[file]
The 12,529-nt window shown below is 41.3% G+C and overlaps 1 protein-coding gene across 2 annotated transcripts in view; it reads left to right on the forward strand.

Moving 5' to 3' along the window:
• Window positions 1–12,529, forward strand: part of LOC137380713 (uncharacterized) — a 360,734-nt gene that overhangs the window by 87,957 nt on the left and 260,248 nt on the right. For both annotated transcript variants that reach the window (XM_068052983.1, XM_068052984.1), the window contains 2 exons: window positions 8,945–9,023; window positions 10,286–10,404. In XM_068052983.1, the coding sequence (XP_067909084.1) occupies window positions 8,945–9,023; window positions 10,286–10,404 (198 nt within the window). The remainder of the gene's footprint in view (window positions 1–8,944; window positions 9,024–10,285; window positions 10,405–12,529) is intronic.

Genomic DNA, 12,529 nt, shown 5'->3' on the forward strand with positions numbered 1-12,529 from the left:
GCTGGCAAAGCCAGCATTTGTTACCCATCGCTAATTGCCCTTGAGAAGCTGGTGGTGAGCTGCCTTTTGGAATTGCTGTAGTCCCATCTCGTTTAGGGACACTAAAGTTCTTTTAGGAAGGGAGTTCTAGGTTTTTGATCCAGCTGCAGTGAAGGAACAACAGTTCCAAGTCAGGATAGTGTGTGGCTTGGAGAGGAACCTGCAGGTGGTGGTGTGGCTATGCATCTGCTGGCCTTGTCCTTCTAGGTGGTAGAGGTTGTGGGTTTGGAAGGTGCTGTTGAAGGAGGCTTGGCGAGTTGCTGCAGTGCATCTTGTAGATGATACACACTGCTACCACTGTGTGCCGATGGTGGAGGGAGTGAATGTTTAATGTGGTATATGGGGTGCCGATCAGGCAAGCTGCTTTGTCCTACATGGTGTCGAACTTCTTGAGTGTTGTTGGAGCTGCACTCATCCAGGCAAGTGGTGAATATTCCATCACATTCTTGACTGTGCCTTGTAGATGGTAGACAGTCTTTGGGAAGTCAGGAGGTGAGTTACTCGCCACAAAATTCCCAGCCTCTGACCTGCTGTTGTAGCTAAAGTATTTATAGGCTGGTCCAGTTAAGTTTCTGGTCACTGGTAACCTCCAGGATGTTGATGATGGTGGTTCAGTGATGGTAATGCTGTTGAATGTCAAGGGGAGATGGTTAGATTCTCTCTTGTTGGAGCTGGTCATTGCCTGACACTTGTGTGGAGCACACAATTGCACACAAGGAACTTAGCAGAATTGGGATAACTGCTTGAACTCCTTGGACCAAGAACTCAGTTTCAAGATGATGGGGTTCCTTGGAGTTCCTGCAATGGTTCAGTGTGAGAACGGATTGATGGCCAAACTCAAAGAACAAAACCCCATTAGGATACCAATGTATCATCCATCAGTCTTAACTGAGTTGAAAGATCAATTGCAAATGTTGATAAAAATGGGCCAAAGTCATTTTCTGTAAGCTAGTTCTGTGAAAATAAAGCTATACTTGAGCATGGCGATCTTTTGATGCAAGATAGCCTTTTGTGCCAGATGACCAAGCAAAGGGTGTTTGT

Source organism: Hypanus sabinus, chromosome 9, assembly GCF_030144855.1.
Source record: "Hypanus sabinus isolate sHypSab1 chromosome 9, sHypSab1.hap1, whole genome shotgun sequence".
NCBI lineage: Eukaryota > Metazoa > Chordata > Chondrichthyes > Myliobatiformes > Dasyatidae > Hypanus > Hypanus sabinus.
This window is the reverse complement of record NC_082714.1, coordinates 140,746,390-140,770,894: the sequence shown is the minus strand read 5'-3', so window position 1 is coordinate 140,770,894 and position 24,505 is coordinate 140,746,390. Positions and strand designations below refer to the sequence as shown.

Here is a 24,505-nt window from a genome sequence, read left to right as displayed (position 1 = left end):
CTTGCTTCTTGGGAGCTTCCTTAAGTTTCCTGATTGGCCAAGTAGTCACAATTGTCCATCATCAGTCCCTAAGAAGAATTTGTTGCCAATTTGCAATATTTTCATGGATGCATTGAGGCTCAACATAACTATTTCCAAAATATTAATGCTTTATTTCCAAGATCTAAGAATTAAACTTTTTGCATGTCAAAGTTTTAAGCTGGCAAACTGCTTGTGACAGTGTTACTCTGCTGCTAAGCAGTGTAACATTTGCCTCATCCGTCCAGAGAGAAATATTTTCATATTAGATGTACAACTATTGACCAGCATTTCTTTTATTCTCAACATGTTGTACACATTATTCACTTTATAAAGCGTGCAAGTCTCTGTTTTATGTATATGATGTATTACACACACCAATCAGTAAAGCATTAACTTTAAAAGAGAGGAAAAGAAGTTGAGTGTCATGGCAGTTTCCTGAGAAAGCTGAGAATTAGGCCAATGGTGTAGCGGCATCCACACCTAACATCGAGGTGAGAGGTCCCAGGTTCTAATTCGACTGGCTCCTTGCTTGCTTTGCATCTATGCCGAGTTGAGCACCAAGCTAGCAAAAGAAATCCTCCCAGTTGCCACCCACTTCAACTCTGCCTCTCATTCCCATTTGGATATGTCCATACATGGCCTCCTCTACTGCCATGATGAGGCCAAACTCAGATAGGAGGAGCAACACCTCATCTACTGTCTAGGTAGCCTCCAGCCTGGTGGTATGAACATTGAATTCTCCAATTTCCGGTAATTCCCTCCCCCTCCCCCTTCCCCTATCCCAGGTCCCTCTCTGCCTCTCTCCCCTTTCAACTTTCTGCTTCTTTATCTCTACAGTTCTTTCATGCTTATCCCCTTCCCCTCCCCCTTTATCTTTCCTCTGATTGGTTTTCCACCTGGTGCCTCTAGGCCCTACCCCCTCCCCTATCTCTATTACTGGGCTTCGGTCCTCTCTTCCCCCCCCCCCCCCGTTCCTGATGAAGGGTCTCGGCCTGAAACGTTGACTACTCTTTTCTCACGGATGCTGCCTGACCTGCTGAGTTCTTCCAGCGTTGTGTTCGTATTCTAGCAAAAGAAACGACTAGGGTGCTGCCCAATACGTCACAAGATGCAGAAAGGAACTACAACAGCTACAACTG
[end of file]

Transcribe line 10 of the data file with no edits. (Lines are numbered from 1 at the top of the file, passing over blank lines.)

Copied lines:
Here is a 24,505-nt window from a genome sequence, read left to right as displayed (position 1 = left end):